Australia’s sports betting brand Betr is a relatively new entry in the market, but has backing from some of the country’s most experienced players. That makes it surprising that the company completely fumbled a recent promotion it launched in conjunction with the Melbourne Cup horse race.
Betr boss Matt Tripp has dismissed “rubbish” rumors that the sportsbook avoided payments in its controversial offer of 100-to-1 odds on each horse in this year’s Melbourne Cup. Tripp is a long-time gambling industry insider and entrepreneur who launched the betting platform with the help of Australia’s NewsCorp.
The promotion, which also included the heavy favorite, Deauville Legend, almost cost the company millions. Users who signed up to take advantage of the promotion claim Betr closed their accounts so it wouldn’t have to pay out.
Limping Out of the Gate
When Betr launched the promotion, it seemed like a great way for the nascent sports betting platform to grab customers away from rivals such as Sportsbet. That’s because 100-to-1 odds across the board would be too lucrative to resist.
The response was greater than the company anticipated. When it began to crunch the numbers on what it would have to pay out, Betr allegedly began turning off accounts.
Tripp denies the allegations, according to the Sydney Morning Herald. What was actually happening, he insists, is that Betr was shutting down duplicate accounts. Tripp claims that less than 1% of the people who signed up were affected by the closures.
That explanation might not hold up. Gambling regulators are now taking a closer look at the company’s marketing stunt and could issue fines. Consumers are venting their frustration as well, forcing Betr into damage control mode.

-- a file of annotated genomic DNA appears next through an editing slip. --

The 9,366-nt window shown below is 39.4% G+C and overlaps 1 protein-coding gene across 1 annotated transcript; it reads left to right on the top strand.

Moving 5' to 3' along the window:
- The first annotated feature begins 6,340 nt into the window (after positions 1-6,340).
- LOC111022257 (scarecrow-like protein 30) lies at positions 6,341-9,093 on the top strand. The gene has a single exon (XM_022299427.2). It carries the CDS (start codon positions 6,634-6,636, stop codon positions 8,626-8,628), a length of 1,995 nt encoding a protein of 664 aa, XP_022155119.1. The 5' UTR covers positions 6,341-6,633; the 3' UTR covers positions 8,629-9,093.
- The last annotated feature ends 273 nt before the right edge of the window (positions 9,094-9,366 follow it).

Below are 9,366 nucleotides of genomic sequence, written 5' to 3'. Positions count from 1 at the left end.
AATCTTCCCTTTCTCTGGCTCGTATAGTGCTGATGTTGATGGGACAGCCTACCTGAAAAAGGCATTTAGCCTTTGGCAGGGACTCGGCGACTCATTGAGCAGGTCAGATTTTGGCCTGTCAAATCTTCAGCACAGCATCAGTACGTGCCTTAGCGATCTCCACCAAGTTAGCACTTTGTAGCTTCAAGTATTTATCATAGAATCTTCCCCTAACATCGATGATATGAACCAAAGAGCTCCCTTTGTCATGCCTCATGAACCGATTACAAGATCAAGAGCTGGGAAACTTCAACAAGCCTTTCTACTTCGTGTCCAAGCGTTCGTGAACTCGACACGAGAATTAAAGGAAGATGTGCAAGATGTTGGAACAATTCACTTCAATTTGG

Creating multiple accounts on different online gaming platforms is one thing. Being able to create them on the same platform seems to indicate a lack of adherence to established controls. As with most regulated jurisdictions, Australia requires new registrations to verify their identity.
Saved by the Bell
Deauville Legend may have been the favorite, but another horse took the win and gave Betr a break. Gold Trip’s landslide victory meant the sportsbook avoided what could have been a disastrous AU$50 million (US$31.67 million) payout.
Tripp and the rest of the Betr crew could only watch as Deauville Legend appeared to be on track to win the race. If he had, the losses to the sportsbook could have crippled the company.
However, Gold Trip surprised most race fans and took the win. Tripp said the Betr office exploded “like a nightclub.” Corralled in his office watching the race, anxiety gave way to a celebration.
Deauville Legend was behind the leaders with 450 meters left in the race when he started closing the gap. Tripp could only see millions of dollars floating away. The three-year-old gelding finished fourth, saving the company, as most bettors had backed him to win.
When Gold Trip won, so did its owner, Todd Buckingham, in several ways. Buckingham is friends with Tripp and is also the CEO of Betmakers. The company provides the technology Betr uses to run its sports betting operations.
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